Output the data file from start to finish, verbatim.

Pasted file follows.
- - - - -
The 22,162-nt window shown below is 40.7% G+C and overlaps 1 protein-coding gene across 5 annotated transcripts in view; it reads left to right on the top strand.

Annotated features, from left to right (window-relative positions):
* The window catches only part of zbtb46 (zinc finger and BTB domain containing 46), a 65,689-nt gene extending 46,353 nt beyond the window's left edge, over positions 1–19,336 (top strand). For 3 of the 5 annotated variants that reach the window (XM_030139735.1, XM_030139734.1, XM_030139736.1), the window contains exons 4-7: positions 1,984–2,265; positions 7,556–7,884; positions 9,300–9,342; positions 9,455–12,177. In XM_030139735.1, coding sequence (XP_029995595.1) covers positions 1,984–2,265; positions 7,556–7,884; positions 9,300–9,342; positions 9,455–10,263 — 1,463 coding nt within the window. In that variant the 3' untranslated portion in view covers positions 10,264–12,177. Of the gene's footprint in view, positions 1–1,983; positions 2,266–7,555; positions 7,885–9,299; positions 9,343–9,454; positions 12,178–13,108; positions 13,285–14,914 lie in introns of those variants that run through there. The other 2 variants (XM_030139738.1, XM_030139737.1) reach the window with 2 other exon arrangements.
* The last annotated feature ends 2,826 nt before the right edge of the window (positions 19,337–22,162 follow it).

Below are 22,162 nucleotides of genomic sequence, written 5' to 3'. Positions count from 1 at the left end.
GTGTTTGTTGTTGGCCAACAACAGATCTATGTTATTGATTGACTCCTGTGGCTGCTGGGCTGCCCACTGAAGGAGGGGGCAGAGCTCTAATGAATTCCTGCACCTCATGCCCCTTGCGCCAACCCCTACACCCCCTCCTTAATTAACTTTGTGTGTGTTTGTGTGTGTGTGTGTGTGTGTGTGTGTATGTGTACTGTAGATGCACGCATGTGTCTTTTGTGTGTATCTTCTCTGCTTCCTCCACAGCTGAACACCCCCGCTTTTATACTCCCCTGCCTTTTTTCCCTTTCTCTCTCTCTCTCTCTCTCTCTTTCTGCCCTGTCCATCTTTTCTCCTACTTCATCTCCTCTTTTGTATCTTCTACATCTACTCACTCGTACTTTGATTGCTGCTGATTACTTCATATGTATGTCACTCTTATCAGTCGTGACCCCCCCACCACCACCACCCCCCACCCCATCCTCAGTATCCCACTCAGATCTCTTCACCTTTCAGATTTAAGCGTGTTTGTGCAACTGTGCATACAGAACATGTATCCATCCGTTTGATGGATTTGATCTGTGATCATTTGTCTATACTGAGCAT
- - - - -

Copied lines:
The 22,162-nt window shown below is 40.7% G+C and overlaps 1 protein-coding gene across 5 annotated transcripts in view; it reads left to right on the top strand.

Annotated features, from left to right (window-relative positions):
* The window catches only part of zbtb46 (zinc finger and BTB domain containing 46), a 65,689-nt gene extending 46,353 nt beyond the window's left edge, over positions 1–19,336 (top strand). For 3 of the 5 annotated variants that reach the window (XM_030139735.1, XM_030139734.1, XM_030139736.1), the window contains exons 4-7: positions 1,984–2,265; positions 7,556–7,884; positions 9,300–9,342; positions 9,455–12,177. In XM_030139735.1, coding sequence (XP_029995595.1) covers positions 1,984–2,265; positions 7,556–7,884; positions 9,300–9,342; positions 9,455–10,263 — 1,463 coding nt within the window. In that variant the 3' untranslated portion in view covers positions 10,264–12,177. Of the gene's footprint in view, positions 1–1,983; positions 2,266–7,555; positions 7,885–9,299; positions 9,343–9,454; positions 12,178–13,108; positions 13,285–14,914 lie in introns of those variants that run through there. The other 2 variants (XM_030139738.1, XM_030139737.1) reach the window with 2 other exon arrangements.
* The last annotated feature ends 2,826 nt before the right edge of the window (positions 19,337–22,162 follow it).

Below are 22,162 nucleotides of genomic sequence, written 5' to 3'. Positions count from 1 at the left end.
GTGTTTGTTGTTGGCCAACAACAGATCTATGTTATTGATTGACTCCTGTGGCTGCTGGGCTGCCCACTGAAGGAGGGGGCAGAGCTCTAATGAATTCCTGCACCTCATGCCCCTTGCGCCAACCCCTACACCCCCTCCTTAATTAACTTTGTGTGTGTTTGTGTGTGTGTGTGTGTGTGTGTGTGTATGTGTACTGTAGATGCACGCATGTGTCTTTTGTGTGTATCTTCTCTGCTTCCTCCACAGCTGAACACCCCCGCTTTTATACTCCCCTGCCTTTTTTCCCTTTCTCTCTCTCTCTCTCTCTCTCTTTCTGCCCTGTCCATCTTTTCTCCTACTTCATCTCCTCTTTTGTATCTTCTACATCTACTCACTCGTACTTTGATTGCTGCTGATTACTTCATATGTATGTCACTCTTATCAGTCGTGACCCCCCCACCACCACCACCCCCCACCCCATCCTCAGTATCCCACTCAGATCTCTTCACCTTTCAGATTTAAGCGTGTTTGTGCAACTGTGCATACAGAACATGTATCCATCCGTTTGATGGATTTGATCTGTGATCATTTGTCTATACTGAGCAT